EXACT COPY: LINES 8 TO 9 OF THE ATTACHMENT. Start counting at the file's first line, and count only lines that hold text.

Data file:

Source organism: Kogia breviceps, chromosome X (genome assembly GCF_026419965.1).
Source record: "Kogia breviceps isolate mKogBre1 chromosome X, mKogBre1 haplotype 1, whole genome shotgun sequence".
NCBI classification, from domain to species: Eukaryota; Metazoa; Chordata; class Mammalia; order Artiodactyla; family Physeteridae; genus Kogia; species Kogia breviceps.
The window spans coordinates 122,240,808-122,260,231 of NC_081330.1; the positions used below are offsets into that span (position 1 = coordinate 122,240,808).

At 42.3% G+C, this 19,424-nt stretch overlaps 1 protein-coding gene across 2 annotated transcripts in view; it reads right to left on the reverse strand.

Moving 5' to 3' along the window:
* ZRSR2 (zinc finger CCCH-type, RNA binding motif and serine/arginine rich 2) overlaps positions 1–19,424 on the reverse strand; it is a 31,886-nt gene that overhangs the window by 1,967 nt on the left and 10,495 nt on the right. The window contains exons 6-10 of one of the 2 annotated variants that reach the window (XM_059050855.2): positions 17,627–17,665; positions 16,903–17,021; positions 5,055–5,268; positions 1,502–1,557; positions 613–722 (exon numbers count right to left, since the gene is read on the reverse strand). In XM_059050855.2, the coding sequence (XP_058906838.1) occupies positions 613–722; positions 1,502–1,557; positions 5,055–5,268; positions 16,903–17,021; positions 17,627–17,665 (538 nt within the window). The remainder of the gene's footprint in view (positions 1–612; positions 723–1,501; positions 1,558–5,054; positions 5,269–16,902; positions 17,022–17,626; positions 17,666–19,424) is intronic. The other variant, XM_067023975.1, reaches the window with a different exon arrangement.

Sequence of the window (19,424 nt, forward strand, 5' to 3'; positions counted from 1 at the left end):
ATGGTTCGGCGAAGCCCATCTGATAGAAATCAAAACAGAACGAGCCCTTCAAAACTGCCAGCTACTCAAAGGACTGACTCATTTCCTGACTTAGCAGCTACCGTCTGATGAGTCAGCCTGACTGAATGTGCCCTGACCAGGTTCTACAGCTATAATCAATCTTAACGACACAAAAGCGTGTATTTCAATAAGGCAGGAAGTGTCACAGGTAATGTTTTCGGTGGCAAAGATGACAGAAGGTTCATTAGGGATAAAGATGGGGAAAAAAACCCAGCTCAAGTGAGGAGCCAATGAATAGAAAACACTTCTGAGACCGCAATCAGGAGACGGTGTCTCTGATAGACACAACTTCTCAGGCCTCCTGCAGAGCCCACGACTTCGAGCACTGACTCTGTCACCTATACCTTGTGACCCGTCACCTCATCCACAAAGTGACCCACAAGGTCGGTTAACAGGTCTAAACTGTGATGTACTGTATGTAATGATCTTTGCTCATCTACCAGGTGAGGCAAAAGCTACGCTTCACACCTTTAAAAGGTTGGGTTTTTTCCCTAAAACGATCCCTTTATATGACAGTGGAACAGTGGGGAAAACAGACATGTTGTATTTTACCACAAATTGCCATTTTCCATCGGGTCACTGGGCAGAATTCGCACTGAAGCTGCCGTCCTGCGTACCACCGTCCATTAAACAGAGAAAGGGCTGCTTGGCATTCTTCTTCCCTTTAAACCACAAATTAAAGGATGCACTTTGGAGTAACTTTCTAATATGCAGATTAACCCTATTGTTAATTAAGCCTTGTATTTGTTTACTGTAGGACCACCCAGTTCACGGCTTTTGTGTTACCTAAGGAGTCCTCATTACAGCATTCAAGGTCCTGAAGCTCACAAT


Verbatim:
Sequence of the window (19,424 nt, forward strand, 5' to 3'; positions counted from 1 at the left end):
ATGGTTCGGCGAAGCCCATCTGATAGAAATCAAAACAGAACGAGCCCTTCAAAACTGCCAGCTACTCAAAGGACTGACTCATTTCCTGACTTAGCAGCTACCGTCTGATGAGTCAGCCTGACTGAATGTGCCCTGACCAGGTTCTACAGCTATAATCAATCTTAACGACACAAAAGCGTGTATTTCAATAAGGCAGGAAGTGTCACAGGTAATGTTTTCGGTGGCAAAGATGACAGAAGGTTCATTAGGGATAAAGATGGGGAAAAAAACCCAGCTCAAGTGAGGAGCCAATGAATAGAAAACACTTCTGAGACCGCAATCAGGAGACGGTGTCTCTGATAGACACAACTTCTCAGGCCTCCTGCAGAGCCCACGACTTCGAGCACTGACTCTGTCACCTATACCTTGTGACCCGTCACCTCATCCACAAAGTGACCCACAAGGTCGGTTAACAGGTCTAAACTGTGATGTACTGTATGTAATGATCTTTGCTCATCTACCAGGTGAGGCAAAAGCTACGCTTCACACCTTTAAAAGGTTGGGTTTTTTCCCTAAAACGATCCCTTTATATGACAGTGGAACAGTGGGGAAAACAGACATGTTGTATTTTACCACAAATTGCCATTTTCCATCGGGTCACTGGGCAGAATTCGCACTGAAGCTGCCGTCCTGCGTACCACCGTCCATTAAACAGAGAAAGGGCTGCTTGGCATTCTTCTTCCCTTTAAACCACAAATTAAAGGATGCACTTTGGAGTAACTTTCTAATATGCAGATTAACCCTATTGTTAATTAAGCCTTGTATTTGTTTACTGTAGGACCACCCAGTTCACGGCTTTTGTGTTACCTAAGGAGTCCTCATTACAGCATTCAAGGTCCTGAAGCTCACAAT